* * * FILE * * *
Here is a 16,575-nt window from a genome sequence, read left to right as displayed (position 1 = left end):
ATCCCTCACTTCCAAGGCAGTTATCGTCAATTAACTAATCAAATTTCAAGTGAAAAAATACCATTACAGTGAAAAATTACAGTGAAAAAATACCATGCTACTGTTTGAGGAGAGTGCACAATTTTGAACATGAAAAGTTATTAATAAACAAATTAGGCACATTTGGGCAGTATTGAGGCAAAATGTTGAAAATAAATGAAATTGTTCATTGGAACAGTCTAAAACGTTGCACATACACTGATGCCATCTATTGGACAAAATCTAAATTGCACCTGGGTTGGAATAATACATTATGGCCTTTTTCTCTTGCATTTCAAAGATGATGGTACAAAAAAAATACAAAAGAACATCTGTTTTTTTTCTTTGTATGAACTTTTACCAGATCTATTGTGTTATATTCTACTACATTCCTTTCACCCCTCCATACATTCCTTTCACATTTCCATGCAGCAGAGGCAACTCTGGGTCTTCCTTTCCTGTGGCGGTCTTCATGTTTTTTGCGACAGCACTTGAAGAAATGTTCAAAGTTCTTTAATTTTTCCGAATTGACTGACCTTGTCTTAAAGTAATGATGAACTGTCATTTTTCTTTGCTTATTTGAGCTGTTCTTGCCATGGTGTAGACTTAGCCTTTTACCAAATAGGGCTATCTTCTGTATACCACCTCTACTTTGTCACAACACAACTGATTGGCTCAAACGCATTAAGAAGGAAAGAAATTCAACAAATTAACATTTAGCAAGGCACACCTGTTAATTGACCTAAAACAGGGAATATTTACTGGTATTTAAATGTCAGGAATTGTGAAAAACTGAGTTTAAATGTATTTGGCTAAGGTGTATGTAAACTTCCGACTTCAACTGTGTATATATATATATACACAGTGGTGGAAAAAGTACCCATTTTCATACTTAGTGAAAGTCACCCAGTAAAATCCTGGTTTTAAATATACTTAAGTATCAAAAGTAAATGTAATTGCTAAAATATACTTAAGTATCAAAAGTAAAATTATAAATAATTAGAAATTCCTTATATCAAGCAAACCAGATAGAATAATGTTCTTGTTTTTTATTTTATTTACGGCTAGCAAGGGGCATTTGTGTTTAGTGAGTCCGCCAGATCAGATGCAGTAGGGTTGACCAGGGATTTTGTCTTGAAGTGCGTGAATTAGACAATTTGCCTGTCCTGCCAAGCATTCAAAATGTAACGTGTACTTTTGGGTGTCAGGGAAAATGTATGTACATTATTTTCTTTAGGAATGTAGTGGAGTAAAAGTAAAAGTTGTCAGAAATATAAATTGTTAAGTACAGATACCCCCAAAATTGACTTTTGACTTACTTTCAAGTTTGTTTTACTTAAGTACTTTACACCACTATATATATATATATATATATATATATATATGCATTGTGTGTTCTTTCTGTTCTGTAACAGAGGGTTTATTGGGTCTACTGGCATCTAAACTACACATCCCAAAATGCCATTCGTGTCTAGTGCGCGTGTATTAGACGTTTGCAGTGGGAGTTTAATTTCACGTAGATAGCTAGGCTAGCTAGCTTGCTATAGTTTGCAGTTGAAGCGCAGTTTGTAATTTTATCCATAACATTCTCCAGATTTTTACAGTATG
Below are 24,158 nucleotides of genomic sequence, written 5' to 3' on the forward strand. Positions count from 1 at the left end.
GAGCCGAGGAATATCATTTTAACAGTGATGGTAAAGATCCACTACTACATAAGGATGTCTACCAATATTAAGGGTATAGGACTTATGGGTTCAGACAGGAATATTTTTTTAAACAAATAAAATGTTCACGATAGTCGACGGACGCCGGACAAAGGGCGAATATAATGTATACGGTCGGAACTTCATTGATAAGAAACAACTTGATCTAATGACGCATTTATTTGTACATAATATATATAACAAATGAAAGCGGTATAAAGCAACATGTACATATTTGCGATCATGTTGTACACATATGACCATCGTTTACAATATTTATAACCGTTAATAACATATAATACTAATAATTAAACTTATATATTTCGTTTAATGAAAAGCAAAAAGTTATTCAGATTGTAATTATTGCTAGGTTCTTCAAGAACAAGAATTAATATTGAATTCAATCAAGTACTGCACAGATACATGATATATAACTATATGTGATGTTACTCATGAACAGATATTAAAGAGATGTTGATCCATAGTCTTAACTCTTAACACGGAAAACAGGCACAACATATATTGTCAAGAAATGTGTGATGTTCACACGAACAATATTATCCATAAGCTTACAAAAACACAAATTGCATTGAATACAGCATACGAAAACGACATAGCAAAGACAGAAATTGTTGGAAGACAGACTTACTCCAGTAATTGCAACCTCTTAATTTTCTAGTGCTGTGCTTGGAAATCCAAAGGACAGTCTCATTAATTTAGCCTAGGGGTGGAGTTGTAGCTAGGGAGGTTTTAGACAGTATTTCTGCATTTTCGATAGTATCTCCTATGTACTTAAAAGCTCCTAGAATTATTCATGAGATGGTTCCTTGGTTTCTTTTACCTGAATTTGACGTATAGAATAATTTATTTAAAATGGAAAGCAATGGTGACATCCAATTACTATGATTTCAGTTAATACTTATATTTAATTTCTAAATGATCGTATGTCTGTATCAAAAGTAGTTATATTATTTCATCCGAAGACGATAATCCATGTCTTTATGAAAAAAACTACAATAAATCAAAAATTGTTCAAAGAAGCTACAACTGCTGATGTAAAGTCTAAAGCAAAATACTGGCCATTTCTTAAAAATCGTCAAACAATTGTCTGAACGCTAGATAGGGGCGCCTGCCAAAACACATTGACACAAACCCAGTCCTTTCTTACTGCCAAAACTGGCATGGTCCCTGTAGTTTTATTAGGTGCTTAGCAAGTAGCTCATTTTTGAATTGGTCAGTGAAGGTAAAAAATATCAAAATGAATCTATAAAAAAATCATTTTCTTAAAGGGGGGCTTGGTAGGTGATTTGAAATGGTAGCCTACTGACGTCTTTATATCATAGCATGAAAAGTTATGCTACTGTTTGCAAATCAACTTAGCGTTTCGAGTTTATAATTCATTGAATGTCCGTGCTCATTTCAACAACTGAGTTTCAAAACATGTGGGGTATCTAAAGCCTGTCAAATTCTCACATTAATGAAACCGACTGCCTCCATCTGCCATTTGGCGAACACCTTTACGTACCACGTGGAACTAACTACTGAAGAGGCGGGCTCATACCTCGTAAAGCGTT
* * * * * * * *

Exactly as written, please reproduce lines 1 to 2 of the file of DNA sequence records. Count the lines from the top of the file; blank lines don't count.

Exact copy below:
Here is a 16,575-nt window from a genome sequence, read left to right as displayed (position 1 = left end):
ATCCCTCACTTCCAAGGCAGTTATCGTCAATTAACTAATCAAATTTCAAGTGAAAAAATACCATTACAGTGAAAAATTACAGTGAAAAAATACCATGCTACTGTTTGAGGAGAGTGCACAATTTTGAACATGAAAAGTTATTAATAAACAAATTAGGCACATTTGGGCAGTATTGAGGCAAAATGTTGAAAATAAATGAAATTGTTCATTGGAACAGTCTAAAACGTTGCACATACACTGATGCCATCTATTGGACAAAATCTAAATTGCACCTGGGTTGGAATAATACATTATGGCCTTTTTCTCTTGCATTTCAAAGATGATGGTACAAAAAAAATACAAAAGAACATCTGTTTTTTTTCTTTGTATGAACTTTTACCAGATCTATTGTGTTATATTCTACTACATTCCTTTCACCCCTCCATACATTCCTTTCACATTTCCATGCAGCAGAGGCAACTCTGGGTCTTCCTTTCCTGTGGCGGTCTTCATGTTTTTTGCGACAGCACTTGAAGAAATGTTCAAAGTTCTTTAATTTTTCCGAATTGACTGACCTTGTCTTAAAGTAATGATGAACTGTCATTTTTCTTTGCTTATTTGAGCTGTTCTTGCCATGGTGTAGACTTAGCCTTTTACCAAATAGGGCTATCTTCTGTATACCACCTCTACTTTGTCACAACACAACTGATTGGCTCAAACGCATTAAGAAGGAAAGAAATTCAACAAATTAACATTTAGCAAGGCACACCTGTTAATTGACCTAAAACAGGGAATATTTACTGGTATTTAAATGTCAGGAATTGTGAAAAACTGAGTTTAAATGTATTTGGCTAAGGTGTATGTAAACTTCCGACTTCAACTGTGTATATATATATATACACAGTGGTGGAAAAAGTACCCATTTTCATACTTAGTGAAAGTCACCCAGTAAAATCCTGGTTTTAAATATACTTAAGTATCAAAAGTAAATGTAATTGCTAAAATATACTTAAGTATCAAAAGTAAAATTATAAATAATTAGAAATTCCTTATATCAAGCAAACCAGATAGAATAATGTTCTTGTTTTTTATTTTATTTACGGCTAGCAAGGGGCATTTGTGTTTAGTGAGTCCGCCAGATCAGATGCAGTAGGGTTGACCAGGGATTTTGTCTTGAAGTGCGTGAATTAGACAATTTGCCTGTCCTGCCAAGCATTCAAAATGTAACGTGTACTTTTGGGTGTCAGGGAAAATGTATGTACATTATTTTCTTTAGGAATGTAGTGGAGTAAAAGTAAAAGTTGTCAGAAATATAAATTGTTAAGTACAGATACCCCCAAAATTGACTTTTGACTTACTTTCAAGTTTGTTTTACTTAAGTACTTTACACCACTATATATATATATATATATATATATATATATGCATTGTGTGTTCTTTCTGTTCTGTAACAGAGGGTTTATTGGGTCTACTGGCATCTAAACTACACATCCCAAAATGCCATTCGTGTCTAGTGCGCGTGTATTAGACGTTTGCAGTGGGAGTTTAATTTCACGTAGATAGCTAGGCTAGCTAGCTTGCTATAGTTTGCAGTTGAAGCGCAGTTTGTAATTTTATCCATAACATTCTCCAGATTTTTACAGTATG